Facebook logo displayed on phone screen.
Jakub Porzycki | NurPhoto through Getty Images
The day after launching an attack on Apple’s upcoming privacy change, Facebook is running another ad urging users to consider whether to pay for apps that are free of charge. right now.
Facebook on Wednesday ran newspaper ads, published a new website and ran blog posts outlining its arguments against Apple’s privacy change, which it says is “threatening the personalized ads that millions of small businesses rely on to find and reach customers. ”
Apple will soon be changing preferences on users ’iPhones in the name of privacy, and will fundamentally change the way mobile advertising works on those devices. It takes a previously buried privacy option deep in users ’phones and puts it in front and center when they open an app. It is expected to have a significant impact on the ability of advertisers to target ads as they have been since people do not opt in.
Facebook has been very excited about the change since it was announced in June, accusing Apple of migrating the internet for free with support to paid apps and services, where Apple can take its 30% cut.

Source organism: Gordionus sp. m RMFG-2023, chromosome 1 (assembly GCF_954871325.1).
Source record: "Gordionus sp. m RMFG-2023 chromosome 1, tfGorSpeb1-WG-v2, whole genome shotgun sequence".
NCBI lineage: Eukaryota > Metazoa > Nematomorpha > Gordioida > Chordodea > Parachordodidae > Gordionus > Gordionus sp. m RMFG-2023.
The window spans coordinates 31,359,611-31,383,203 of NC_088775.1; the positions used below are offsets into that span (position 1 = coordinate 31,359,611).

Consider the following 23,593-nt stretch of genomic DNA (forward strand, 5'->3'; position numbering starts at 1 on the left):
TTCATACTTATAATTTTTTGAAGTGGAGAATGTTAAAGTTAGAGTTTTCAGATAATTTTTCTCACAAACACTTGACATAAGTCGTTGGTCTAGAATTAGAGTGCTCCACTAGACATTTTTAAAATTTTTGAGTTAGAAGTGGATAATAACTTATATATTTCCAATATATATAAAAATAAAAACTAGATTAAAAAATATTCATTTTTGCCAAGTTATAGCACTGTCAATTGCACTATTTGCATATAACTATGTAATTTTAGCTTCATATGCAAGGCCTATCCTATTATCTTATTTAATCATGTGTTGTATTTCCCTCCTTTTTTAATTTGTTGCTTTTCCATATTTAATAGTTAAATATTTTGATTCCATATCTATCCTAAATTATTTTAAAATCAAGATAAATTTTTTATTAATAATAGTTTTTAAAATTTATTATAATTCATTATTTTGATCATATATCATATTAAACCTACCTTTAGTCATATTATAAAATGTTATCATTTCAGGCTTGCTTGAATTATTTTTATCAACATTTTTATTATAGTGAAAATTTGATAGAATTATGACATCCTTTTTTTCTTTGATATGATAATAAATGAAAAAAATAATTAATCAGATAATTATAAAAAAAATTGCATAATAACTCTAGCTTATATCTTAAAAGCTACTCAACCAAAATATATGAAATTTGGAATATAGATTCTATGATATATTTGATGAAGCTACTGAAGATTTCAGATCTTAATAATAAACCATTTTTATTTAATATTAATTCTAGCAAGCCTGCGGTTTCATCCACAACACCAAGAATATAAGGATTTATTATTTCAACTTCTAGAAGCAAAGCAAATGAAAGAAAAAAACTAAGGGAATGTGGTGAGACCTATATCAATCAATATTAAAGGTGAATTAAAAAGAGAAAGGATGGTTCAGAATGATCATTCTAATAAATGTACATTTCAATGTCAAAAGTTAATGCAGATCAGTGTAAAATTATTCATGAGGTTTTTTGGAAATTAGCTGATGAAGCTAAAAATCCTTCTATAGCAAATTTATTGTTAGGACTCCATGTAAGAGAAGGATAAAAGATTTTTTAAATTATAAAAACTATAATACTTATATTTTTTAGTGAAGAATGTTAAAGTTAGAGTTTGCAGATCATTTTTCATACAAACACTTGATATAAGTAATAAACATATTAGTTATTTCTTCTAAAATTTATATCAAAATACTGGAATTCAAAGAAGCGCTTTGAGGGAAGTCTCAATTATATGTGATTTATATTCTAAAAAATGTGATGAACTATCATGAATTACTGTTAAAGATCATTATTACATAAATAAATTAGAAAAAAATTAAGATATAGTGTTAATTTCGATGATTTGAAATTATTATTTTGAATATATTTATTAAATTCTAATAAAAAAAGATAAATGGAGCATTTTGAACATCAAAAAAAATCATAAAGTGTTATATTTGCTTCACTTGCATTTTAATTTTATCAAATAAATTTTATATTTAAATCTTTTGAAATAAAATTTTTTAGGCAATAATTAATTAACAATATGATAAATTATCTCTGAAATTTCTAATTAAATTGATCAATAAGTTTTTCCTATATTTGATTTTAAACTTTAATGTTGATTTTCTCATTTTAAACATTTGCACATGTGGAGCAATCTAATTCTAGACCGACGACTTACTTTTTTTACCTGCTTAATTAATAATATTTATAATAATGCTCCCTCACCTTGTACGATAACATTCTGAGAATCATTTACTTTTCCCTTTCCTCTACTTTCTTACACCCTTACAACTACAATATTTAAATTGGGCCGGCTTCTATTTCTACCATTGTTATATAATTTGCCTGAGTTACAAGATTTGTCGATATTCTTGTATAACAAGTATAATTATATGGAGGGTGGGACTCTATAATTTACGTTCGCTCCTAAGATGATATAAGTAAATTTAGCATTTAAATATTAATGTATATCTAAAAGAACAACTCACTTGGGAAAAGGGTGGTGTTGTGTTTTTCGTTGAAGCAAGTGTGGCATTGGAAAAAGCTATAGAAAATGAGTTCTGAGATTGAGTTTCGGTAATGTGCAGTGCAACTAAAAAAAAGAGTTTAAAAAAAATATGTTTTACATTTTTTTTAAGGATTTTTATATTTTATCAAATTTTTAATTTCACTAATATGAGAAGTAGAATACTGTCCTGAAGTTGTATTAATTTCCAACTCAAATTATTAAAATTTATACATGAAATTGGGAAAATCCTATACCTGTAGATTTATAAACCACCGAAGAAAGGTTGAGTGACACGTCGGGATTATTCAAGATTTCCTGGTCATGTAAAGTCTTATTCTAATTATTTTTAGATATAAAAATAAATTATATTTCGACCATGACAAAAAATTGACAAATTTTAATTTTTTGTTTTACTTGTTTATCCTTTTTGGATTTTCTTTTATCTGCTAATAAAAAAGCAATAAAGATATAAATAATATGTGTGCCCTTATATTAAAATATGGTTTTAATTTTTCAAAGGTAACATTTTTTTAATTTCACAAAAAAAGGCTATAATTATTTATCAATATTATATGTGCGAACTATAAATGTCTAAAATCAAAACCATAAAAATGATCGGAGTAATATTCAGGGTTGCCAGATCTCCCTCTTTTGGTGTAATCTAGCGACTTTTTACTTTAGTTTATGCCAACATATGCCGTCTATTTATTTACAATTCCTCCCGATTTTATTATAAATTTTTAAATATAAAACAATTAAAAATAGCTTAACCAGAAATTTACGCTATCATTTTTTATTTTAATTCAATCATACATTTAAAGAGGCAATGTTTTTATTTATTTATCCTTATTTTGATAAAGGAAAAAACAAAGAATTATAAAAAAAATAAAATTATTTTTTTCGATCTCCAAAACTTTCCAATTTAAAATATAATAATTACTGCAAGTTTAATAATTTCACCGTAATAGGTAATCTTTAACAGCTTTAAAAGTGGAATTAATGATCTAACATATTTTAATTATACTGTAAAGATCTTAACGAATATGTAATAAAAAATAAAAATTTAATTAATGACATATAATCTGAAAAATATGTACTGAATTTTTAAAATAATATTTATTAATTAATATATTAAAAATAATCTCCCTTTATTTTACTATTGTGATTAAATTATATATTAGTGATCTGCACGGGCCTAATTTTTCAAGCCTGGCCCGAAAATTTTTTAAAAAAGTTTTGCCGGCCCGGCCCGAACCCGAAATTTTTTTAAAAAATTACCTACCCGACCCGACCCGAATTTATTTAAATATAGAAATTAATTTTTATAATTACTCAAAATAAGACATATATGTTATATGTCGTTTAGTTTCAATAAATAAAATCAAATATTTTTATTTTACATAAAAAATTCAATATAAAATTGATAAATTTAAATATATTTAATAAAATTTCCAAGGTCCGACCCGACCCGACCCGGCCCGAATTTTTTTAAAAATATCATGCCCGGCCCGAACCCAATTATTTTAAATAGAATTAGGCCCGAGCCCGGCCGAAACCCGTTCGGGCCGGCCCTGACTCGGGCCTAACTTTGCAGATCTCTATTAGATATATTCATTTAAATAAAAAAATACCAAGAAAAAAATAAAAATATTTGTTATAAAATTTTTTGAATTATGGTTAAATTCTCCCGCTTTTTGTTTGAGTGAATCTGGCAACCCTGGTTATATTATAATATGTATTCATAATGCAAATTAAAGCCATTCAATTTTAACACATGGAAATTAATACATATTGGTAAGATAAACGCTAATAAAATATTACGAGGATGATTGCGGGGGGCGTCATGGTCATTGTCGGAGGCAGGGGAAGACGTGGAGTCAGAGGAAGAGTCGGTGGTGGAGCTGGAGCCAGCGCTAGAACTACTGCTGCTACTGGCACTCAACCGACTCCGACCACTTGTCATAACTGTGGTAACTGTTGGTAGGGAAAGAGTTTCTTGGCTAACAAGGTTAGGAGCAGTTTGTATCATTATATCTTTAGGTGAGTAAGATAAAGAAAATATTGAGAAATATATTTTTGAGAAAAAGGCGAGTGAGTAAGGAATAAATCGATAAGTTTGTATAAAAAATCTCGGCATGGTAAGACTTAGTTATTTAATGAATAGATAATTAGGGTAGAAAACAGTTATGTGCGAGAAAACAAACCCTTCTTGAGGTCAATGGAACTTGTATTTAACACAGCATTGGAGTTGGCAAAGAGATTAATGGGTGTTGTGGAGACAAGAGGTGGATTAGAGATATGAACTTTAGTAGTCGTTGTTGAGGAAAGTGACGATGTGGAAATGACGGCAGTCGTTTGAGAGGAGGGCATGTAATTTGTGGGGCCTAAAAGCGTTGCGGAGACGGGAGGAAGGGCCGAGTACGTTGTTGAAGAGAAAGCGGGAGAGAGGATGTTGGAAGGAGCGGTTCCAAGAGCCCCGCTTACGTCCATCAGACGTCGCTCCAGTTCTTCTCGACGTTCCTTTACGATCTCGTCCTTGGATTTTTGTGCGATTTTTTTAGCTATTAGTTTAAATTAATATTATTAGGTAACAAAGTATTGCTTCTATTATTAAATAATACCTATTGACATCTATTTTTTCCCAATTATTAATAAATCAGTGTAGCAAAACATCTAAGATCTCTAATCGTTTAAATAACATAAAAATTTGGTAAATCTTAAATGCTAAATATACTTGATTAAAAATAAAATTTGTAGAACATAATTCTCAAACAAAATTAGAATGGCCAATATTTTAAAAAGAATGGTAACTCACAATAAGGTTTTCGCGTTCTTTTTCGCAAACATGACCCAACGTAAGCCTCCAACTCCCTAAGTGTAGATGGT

A new hat, slated to run in The Wall Street Journal, The New York Times and The Washington Post on Thursday, took a different turn: Proposing that content makers need to turn to memberships to lose advertising revenue , leaving customers to have to pay for what was once free.
“Take your favorite cooking sites or sports blogs,” read the advertising copy. “Most are free because they display ads. Apple’s change limits the ability to run personalized ads. To meet headlines, many have to start charging membership fees. you have to add more or more in – app purchases, making the internet much more expensive and reducing free, high – quality content. ”
Wednesday ‘s ads introduced a new Facebook page for Business, which includes videos of interviews from business owners speaking out against the advertising change. It also includes an explanation of what will happen, and a “toolkit” to make posts with the hashtag “#SpeakUpForSmall” to discuss the change.
“We believe this is a simple matter to stand up for our users. Users should know when their data is being collected and shared across apps and sites- other networks – and they should have the choice to allow that or not, “Apple said in an emailed statement Wednesday. “The Transparency Tracking App in iOS 14 doesn’t require Facebook to take its approach of tracking users and creating targeted ads, it just wants them to give users choice. “